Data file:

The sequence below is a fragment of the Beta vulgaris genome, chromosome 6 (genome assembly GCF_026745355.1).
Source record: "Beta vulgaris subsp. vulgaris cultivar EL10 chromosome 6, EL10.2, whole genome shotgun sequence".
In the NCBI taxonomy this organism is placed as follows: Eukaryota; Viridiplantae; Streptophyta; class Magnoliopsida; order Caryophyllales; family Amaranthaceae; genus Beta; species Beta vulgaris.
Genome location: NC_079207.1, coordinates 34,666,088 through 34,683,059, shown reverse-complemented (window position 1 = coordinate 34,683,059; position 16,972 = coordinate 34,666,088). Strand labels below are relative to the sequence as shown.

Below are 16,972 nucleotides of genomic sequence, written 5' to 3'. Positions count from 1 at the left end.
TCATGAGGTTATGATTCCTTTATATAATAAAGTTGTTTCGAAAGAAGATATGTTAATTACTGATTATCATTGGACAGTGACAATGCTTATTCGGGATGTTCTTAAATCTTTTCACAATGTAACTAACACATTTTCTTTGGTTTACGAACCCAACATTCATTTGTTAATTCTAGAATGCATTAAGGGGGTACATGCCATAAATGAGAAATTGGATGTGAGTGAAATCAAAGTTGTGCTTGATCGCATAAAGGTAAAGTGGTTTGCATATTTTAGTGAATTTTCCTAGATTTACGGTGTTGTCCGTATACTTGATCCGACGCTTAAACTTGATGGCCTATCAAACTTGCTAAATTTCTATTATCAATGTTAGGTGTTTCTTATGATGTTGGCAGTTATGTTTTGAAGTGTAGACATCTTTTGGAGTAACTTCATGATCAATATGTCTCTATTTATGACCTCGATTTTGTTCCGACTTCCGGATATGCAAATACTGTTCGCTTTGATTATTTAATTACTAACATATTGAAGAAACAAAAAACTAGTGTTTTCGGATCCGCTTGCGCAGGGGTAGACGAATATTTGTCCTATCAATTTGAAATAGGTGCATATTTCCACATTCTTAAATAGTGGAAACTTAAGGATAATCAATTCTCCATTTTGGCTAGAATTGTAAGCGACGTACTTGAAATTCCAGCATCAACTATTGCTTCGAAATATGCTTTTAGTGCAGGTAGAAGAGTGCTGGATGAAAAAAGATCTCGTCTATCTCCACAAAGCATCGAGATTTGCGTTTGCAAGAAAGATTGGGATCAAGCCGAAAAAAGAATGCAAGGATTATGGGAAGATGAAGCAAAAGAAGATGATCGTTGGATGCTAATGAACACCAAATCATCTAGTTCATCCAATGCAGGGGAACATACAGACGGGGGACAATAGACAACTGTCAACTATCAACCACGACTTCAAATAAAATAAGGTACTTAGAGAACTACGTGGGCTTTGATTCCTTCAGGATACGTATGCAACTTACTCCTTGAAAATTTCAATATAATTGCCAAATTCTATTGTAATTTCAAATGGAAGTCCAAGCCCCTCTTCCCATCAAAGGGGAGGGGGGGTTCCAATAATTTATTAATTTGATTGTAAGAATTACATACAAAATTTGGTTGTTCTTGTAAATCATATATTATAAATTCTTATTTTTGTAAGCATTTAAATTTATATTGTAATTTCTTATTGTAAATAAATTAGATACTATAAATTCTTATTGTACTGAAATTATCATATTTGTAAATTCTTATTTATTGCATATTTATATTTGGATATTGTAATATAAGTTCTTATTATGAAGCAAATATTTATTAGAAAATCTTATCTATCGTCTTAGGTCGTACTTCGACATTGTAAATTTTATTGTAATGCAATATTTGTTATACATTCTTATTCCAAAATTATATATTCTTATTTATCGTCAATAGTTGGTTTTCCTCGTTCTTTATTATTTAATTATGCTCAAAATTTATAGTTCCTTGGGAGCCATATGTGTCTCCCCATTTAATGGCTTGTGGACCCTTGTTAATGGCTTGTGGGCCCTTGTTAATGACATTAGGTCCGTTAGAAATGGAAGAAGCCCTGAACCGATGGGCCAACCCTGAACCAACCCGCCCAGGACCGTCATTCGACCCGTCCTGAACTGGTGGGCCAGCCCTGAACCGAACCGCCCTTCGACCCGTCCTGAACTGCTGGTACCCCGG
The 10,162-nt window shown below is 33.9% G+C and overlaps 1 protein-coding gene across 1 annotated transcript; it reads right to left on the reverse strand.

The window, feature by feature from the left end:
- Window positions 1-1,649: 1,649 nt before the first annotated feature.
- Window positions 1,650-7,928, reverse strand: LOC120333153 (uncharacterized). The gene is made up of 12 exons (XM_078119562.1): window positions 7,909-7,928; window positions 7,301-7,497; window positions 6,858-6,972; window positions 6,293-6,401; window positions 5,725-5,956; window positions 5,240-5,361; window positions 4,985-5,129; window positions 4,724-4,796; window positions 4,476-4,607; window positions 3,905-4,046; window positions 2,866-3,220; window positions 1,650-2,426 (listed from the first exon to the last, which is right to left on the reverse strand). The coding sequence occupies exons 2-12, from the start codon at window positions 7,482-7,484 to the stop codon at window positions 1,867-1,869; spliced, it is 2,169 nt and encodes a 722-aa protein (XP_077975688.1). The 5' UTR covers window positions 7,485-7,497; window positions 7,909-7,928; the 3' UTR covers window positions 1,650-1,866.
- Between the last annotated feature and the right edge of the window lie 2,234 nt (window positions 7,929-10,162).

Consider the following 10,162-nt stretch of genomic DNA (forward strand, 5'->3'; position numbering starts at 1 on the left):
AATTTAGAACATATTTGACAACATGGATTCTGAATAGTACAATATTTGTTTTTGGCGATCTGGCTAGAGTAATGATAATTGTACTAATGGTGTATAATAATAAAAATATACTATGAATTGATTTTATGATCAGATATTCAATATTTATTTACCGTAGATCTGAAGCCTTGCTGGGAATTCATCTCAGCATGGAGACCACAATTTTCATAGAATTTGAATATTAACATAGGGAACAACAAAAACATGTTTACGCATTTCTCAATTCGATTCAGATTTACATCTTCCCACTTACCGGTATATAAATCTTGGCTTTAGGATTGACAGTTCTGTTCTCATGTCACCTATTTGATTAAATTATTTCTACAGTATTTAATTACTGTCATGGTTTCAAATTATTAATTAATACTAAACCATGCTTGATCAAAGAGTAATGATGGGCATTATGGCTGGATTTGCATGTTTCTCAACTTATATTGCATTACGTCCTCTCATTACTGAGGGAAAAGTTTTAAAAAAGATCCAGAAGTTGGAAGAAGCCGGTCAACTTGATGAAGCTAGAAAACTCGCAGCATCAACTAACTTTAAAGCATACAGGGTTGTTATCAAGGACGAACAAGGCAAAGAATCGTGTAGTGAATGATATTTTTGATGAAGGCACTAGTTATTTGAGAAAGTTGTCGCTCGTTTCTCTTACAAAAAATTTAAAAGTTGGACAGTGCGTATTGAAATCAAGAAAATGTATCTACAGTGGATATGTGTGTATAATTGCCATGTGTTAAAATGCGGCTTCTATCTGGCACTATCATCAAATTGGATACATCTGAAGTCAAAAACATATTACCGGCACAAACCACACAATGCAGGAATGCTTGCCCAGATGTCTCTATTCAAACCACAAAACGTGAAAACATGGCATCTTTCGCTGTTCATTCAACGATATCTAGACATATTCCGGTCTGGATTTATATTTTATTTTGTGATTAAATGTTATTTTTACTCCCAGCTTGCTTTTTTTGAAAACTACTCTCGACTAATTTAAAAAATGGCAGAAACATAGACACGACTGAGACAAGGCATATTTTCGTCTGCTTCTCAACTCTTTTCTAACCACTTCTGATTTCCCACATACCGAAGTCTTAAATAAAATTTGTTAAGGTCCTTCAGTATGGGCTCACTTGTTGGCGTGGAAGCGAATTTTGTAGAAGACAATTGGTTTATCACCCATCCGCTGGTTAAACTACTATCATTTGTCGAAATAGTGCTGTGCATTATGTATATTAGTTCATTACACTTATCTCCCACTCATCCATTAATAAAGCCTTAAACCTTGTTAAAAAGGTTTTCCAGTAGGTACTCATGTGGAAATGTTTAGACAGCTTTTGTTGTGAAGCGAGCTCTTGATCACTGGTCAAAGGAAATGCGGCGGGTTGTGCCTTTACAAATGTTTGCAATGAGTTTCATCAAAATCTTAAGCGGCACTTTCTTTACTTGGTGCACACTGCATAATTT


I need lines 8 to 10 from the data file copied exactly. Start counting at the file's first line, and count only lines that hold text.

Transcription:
The window, feature by feature from the left end:
- Window positions 1-1,649: 1,649 nt before the first annotated feature.
- Window positions 1,650-7,928, reverse strand: LOC120333153 (uncharacterized). The gene is made up of 12 exons (XM_078119562.1): window positions 7,909-7,928; window positions 7,301-7,497; window positions 6,858-6,972; window positions 6,293-6,401; window positions 5,725-5,956; window positions 5,240-5,361; window positions 4,985-5,129; window positions 4,724-4,796; window positions 4,476-4,607; window positions 3,905-4,046; window positions 2,866-3,220; window positions 1,650-2,426 (listed from the first exon to the last, which is right to left on the reverse strand). The coding sequence occupies exons 2-12, from the start codon at window positions 7,482-7,484 to the stop codon at window positions 1,867-1,869; spliced, it is 2,169 nt and encodes a 722-aa protein (XP_077975688.1). The 5' UTR covers window positions 7,485-7,497; window positions 7,909-7,928; the 3' UTR covers window positions 1,650-1,866.